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New debt plan targets favored tax deductions

A new bipartisan plan to reduce government borrowing would target some of the most cherished tax breaks enjoyed by millions of families — those promoting health insurance, home ownership, charitable giving and retirement savings — in exchange for lowering overall tax rates for everyone. Many taxpayers would face higher taxes — a total of at least $1.2 trillion over the next decade, and perhaps more. The details and impact of the plan, released this week by the bipartisan “Gang of Six” senators, emerged as President Barack Obama called congressional leaders to the White House on Wednesday to determine, in separate
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Bachmann: Migraines ain’t no big deal

Republican presidential candidate Michele Bachmann sought on Wednesday to reassure voters that her migraines are not debilitating, releasing a doctor’s statement that said she is able to manage them. A report on The Daily Caller website said Bachmann, a deeply conservative member of the U.S. House of Representatives from Minnesota, suffers from stress-induced severe headaches that occur about once a week and can “incapacitate” her for days at a time. Bachmann rejected the report and said she controls her migraines easily with prescription medication. Seeking to put the matter to rest, Bachmann’s campaign released a letter by Brian Monahan, the
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‘Gang of Six’ breathes new life into debt talks

For the first time in a long, bitter fight over budget deficits and raising the U.S. debt limit, Democrats and Republicans have found a big idea they both might like: a “Gang of Six” proposal that unexpectedly burst onto the scene on Tuesday. After two months of dormancy, the bipartisan group of six senators outlined a plan to tame annual $1.4 trillion budget deficits in a way that could put the United States onto a fiscally sound path and assuage edgy global financial markets that were heartened by the possible progress. President Barack Obama quickly embraced it, saying it was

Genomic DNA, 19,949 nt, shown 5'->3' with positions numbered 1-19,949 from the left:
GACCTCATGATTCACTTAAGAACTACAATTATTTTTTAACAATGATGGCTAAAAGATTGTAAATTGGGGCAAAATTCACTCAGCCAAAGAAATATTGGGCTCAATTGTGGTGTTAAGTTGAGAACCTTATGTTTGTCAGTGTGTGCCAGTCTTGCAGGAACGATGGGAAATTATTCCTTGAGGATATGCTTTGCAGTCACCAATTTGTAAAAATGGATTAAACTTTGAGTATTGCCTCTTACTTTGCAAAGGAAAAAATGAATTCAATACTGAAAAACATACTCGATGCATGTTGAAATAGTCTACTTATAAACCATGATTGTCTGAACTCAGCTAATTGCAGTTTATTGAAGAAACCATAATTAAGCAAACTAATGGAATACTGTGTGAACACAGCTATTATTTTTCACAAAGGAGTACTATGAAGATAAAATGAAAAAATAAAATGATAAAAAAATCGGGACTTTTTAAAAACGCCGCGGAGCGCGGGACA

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Senate Republicans more flexible in debt standoff

Senate Republicans are showing far more flexibility than their tea party-backed House colleagues as Washington policymakers seek to steer the government away from a first-ever default on its financial obligations. As the House doubled down on a symbolic vote to condition any increase in the government’s borrowing authority on congressional passage of a balanced budget constitutional amendment and a fresh wave of spending cuts, the warm reception by many Senate Republicans to a new bipartisan budget plan revealed a thawing in GOP attitudes on new tax revenues. President Barack Obama also lauded the deficit-reduction plan put forward by a bipartisan
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The magic number: 217

The terms “billions” and “trillions” are tossed around in the nation’s debt ceiling debate. Probably no number, however, is more important than 217. That’s how many votes are needed in the 435-member House, with two vacancies, to pass any measure to raise the nation’s debt limit and avert economic convulsions in about two weeks. Interviews with more than a dozen key players Tuesday suggest it’s possible, but not easy. The Senate, with its competing proposals from the “Gang of Six” and Republican leader Mitch McConnell, has dominated public attention so far. But the GOP-controlled House is the tougher challenge for